Spotted on: New York Times
As the end of the year statistics for the music industry are released, I keep noticing a common tone of these articles. They all seem to be written about the six major record labels, and iTunes. As an artist and independent label owner (ergo, part of the music industry), these articles seem counter-intuitive to the way my peers and I conduct ourselves.
“Yet the industry as a whole still remains uncertain” is my favorite quote from this article. What is uncertain about the music industry? People continue to buy music they enjoy, and more of them are buying it online. This makes it easier for anyone with ambition to get into the game. The only unclear thing I see is the fate of these 20th century institutions.
The major labels are beginning to accept we don’t want to pay more than ten bucks for CDs, and we don’t like DRM. Somehow, no matter how much money these huge companies make, they are continually complaining about what they are losing. If they focus on what’s missing and broken in their model, it takes the attention off why their model used to work. The NYT article states that ‘some estimates’ put the annual economy of music at around $75 billion. So what does that number really mean?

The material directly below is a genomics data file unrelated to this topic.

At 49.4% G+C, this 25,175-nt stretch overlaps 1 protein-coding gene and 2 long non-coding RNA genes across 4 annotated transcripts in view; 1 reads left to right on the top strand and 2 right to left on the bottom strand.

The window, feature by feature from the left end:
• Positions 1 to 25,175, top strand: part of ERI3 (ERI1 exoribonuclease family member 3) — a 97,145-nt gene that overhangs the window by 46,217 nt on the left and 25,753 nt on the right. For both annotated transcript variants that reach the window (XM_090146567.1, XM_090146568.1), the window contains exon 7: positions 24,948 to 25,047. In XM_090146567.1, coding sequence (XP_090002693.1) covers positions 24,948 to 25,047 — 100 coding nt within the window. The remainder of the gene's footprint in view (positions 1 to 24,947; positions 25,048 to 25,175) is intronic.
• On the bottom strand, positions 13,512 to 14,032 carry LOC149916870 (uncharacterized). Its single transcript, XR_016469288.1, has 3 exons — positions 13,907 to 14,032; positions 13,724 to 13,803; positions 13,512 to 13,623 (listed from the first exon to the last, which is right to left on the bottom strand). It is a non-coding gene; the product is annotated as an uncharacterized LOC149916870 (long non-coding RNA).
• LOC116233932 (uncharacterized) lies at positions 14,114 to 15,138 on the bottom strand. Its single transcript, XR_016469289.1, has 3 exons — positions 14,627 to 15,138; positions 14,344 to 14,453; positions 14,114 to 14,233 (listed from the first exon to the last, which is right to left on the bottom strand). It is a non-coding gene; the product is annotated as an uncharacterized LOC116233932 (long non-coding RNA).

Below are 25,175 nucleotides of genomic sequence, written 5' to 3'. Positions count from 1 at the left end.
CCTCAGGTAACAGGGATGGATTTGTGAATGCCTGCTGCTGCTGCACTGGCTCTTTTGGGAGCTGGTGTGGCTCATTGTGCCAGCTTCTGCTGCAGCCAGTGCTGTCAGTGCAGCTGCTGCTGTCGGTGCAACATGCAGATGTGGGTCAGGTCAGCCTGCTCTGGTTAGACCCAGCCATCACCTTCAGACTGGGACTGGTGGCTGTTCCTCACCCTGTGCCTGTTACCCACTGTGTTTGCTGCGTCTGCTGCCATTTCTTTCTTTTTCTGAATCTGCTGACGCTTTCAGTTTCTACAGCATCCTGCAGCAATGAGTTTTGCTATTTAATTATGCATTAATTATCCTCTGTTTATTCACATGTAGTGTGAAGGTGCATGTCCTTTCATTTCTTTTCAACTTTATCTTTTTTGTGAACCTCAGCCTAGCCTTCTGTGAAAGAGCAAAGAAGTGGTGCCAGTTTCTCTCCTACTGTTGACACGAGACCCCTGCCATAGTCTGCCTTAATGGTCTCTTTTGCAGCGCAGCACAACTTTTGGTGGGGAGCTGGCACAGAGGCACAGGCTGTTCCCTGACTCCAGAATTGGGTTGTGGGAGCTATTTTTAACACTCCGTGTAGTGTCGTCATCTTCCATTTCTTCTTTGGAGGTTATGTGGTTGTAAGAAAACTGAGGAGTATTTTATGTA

The music economy is vast, and a huge chunk of it rests in the hands of a few companies. These are the same companies that built their empires by taking ownership over music in misleading ways, or by inventing a myriad of operating fees and loans to assess to artists. It’s similar to how Europeans ‘bought’ Manhattan. Offer someone a gift, or a show of support, and ask for something in return. Instead of explaining what you are going to take, you smile and get them to agree to it. Once they sign a piece of paper, you force them to agree to your interpretation of the words through litigation, or worse. In the latter case, it was genocide, in the former, it is the complete monopolization of the music that we listen to.
Musicians have been getting this treatment since the phonograph was invented. Look at the story of the Funk Brothers (for those who don’t know, they were the Motown backup band from 1959-1972). This group of musicians played on more hit albums than any band in music history, and few know who they are. Like so many other extraordinary musicians, fame and success were denied to them as the music they created went on to make a fortune.
So where is all that money? If this NYT article is any indicator, the only ones talking are the major labels. These corporations are complaining about how much content we aren’t paying for, and how their sales are down, while they are becoming more valuable companies.
In 2006, there were about 20 songs sold for every iPod bought. In fact, iPod users are not buying massive amounts of music like people did when CD Players were first introduced. The main source of the article is Josh Bernoff, a well known media and entertainment analyst. In fact, Mr. Bentoff notes that there is a huge slump in music sales in the second half of 2006. People are converting their CDs for use on other platforms. It would seem that people only want to buy the same product once. And who can blame us?